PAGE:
Tropical Storm Fears Keep Oil Above $54
Fears that a tropical storm moving into the U.S. Gulf area have kept oil prices above $54 a barrel. Traders are concerned that the storm will disrupt production in the area.
It is the time of year for hurricanes and fears of such storms will likely keep concerns high for the amount of production that will occur in the U.S. Gulf area.
“The approaching hurricane season reminds us of the utter devastation that hurricane Ivan caused when it hit the Louisiana coast last year,” said energy analyst Deborah White. According to AP,
The IEA estimated that oil demand in China fell by 180,000 barrels per day in April compared with a year earlier and it forecast a sharp rise in non-OPEC supplies later this year. The Paris-based energy watchdog also predicted that OPEC’s output capacity would be 32.2 million barrels per day by the end of the year, an increase of more than 500,000 barrels from current levels, according to analysts.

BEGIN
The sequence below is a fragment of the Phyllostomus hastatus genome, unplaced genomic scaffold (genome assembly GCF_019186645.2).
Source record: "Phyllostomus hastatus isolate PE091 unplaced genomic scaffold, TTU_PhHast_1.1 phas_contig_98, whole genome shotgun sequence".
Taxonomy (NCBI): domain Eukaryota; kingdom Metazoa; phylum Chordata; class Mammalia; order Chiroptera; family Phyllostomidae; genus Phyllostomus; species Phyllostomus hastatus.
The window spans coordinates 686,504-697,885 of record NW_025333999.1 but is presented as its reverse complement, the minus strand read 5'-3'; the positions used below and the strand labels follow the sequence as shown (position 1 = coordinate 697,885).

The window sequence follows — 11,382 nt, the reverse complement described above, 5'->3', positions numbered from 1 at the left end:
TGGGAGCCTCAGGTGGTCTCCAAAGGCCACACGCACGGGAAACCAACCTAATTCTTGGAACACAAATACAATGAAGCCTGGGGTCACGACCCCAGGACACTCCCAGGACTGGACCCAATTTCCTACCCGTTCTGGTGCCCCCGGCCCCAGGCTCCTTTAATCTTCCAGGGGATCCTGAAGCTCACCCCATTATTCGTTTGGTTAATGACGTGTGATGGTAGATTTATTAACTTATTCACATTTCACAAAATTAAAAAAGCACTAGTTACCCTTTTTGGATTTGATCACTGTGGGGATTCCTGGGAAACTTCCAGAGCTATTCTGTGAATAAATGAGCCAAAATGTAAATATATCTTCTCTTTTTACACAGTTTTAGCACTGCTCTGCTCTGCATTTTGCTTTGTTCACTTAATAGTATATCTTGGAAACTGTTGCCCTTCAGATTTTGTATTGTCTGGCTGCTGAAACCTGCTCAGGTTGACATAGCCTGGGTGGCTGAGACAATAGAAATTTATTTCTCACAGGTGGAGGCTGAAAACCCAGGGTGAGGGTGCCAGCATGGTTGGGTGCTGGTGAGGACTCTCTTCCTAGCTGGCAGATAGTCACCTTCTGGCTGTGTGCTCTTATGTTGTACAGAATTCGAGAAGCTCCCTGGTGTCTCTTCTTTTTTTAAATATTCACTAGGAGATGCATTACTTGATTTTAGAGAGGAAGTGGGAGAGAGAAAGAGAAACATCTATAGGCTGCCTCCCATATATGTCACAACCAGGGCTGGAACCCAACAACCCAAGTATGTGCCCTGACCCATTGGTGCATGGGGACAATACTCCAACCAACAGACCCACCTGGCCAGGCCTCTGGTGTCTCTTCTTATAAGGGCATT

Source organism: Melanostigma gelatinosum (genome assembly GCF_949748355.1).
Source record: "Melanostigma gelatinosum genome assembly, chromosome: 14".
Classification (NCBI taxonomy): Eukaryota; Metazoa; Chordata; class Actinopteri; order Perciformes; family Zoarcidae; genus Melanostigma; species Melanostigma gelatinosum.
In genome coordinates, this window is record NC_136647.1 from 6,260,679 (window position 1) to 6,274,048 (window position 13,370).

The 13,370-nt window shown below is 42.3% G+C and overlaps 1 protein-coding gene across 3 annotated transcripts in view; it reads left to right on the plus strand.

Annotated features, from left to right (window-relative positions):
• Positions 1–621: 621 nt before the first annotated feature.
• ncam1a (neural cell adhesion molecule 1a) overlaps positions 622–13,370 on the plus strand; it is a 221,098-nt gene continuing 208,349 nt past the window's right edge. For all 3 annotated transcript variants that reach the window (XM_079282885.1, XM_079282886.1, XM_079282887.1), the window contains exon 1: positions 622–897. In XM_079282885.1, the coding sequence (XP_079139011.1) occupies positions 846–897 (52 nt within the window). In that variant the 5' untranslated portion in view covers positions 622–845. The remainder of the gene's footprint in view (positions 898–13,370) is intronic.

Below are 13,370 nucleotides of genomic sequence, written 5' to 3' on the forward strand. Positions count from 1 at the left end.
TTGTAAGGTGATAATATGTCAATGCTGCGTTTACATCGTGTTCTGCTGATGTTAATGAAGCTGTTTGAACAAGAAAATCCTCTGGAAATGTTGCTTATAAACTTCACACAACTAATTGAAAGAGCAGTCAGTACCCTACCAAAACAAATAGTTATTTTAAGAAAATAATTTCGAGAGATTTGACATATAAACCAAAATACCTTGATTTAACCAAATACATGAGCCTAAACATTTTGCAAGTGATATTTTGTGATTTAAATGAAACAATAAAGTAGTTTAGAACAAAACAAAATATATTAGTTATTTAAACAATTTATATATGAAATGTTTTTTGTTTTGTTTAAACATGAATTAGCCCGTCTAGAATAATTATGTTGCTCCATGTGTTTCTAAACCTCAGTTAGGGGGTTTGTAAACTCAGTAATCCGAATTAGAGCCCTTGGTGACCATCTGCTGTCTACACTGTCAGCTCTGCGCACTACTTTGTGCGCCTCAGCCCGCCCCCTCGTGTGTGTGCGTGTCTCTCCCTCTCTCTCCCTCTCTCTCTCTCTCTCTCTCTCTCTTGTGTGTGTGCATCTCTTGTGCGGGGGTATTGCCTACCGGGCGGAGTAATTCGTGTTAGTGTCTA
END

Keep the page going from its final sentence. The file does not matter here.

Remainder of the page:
The report offset already diminishing concerns about Tropical Storm Arlene, the hurricane season’s first named storm. Several producers in the region made routine evacuations of offshore platforms, though the impact on output is expected to be minimal.
“There is certainly very real concerns over what the coming storm could do to supplies as we enter the hurricane season,” commented David Thurtell, commodity strategist from the Commonwealth Bank of Australia. “I believe many players are buying so that they will not be caught short if and when supply disruptions do occur.”
Tropical storm Arlene, which is the first storm this season to be given a name, is expected to turn into a hurricane this afternoon. Alabama and Florida are now feeling its effects.